An updated Union Directory listing union goods and services in R.I. can be found on our website at www.RhodeIslandAFLCIO.org under the “Resources” tab.
Here is the direct link—-> Union Directory
Please use this directory to find where you can buy union and use services in Rhode Island.
The Providence Journal: House approves legislation to bring RI closer to $15 an hour minimum wage
PROVIDENCE — Rhode Island’s minimum wage would rise from $11.50 an hour today to $15 an hour by Jan. 1, 2025, under legislation approved by the House on Thursday.
The final vote was 57-to-16 after a debate in which the House Republican Leader Blake Filippi — who voted nay — acknowledged he cannot imagine how anyone can survive on the current $11.50 an hour.
“But I also know this will hurt businesses,” he said, blaming federal monetary policy “that creates money out of thin air, gives it to rich people” and drives up “the price of everything.”
The counter-argument from House Majority Leader Christopher Blazejewski: “Putting Rhode Islanders on a path to a $15 hour minimum is good for workers. It’s good for families and it’s good for our economy.”
In his turn, freshman Rep. David Morales said he was raised by a single immigrant mom who had to work “multiple minimum wage jobs just to make ends meet, in terms of covering daily expenses paying for rent.” Read more here.
The Providence Journal: Rhode Island College’s Sherlock Center assured funding for 2 more years
After a monthslong battle by parents and students to save their teachers from layoffs, Rhode Island College’s Sherlock Center on Disabilities will remain fully funded with no program interruptions for the next two years.
On Monday, House Speaker K. Joseph Shekarchi and Senate President Dominick Ruggerio pledged that the funding would be made available through the state budget, and that the layoff notices issued to more than a dozen teachers in March would be rescinded.
That month, the state’s Department of Education announced that the teachers’ five-year contract was set to expire in June, and that the department was obligated to put the work out to bid.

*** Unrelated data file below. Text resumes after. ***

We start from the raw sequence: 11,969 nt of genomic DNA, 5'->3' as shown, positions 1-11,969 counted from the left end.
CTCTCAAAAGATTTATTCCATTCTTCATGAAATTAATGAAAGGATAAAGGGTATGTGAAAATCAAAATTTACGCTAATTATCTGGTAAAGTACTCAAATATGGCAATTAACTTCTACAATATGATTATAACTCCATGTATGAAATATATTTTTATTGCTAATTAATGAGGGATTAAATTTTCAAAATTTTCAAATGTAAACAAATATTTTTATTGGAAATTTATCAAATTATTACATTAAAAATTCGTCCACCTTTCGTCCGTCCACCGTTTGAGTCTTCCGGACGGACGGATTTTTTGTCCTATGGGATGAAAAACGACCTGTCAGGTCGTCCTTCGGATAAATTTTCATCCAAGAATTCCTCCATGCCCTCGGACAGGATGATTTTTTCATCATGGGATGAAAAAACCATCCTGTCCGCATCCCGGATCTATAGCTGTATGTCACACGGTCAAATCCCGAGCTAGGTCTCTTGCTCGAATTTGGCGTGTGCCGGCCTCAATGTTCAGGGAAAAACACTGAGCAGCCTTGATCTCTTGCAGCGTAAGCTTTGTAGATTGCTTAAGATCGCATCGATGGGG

However, Shekarchi said “there was some ambiguity” on whether the bidding process was in fact necessary, noting that the center’s work is funded through federal assistance, too, which includes “all kinds of guidelines and requirements.” Read more here.
UFCW Local 328 Cannabis Division Facebook:Proud to join this growing coalition today at the press conference at the RI state house! We joined with @reclaimri @blmripac @yeswecannabisri and the Formerly Incarcerated Union in calling for racial, social and economic justice surrounding the expansion of legalized cannabis here in Rhode Island. Elected officials have a unique opportunity to pass legislation that will guarantee equity, ensure fair labor practices, and secure economic opportunities for communities historically affected by marijuana prohibition. Recently, New York passed the most equitable and just cannabis legislation we have seen out of the 17 states that have legalized recreational cannabis. We have the opportunity to not only meet that benchmark but to exceed it here in Rhode Island. We strongly support measures that will provide social equity licensing, automatically expunge cannabis records, create worker co-ops and enact labor peace agreements. These measures will help remove barriers that perpetuate poverty and racial inequities and will open doors for greater economic and social opportunities. We can do this, Rhode Island!
AFL-CIO: New AFL-CIO Report Shows 275 U.S. Workers Killed Daily
View Death on the Job: The Toll of Neglect report here: aflcio.org/reports/death-job-toll-neglect-2021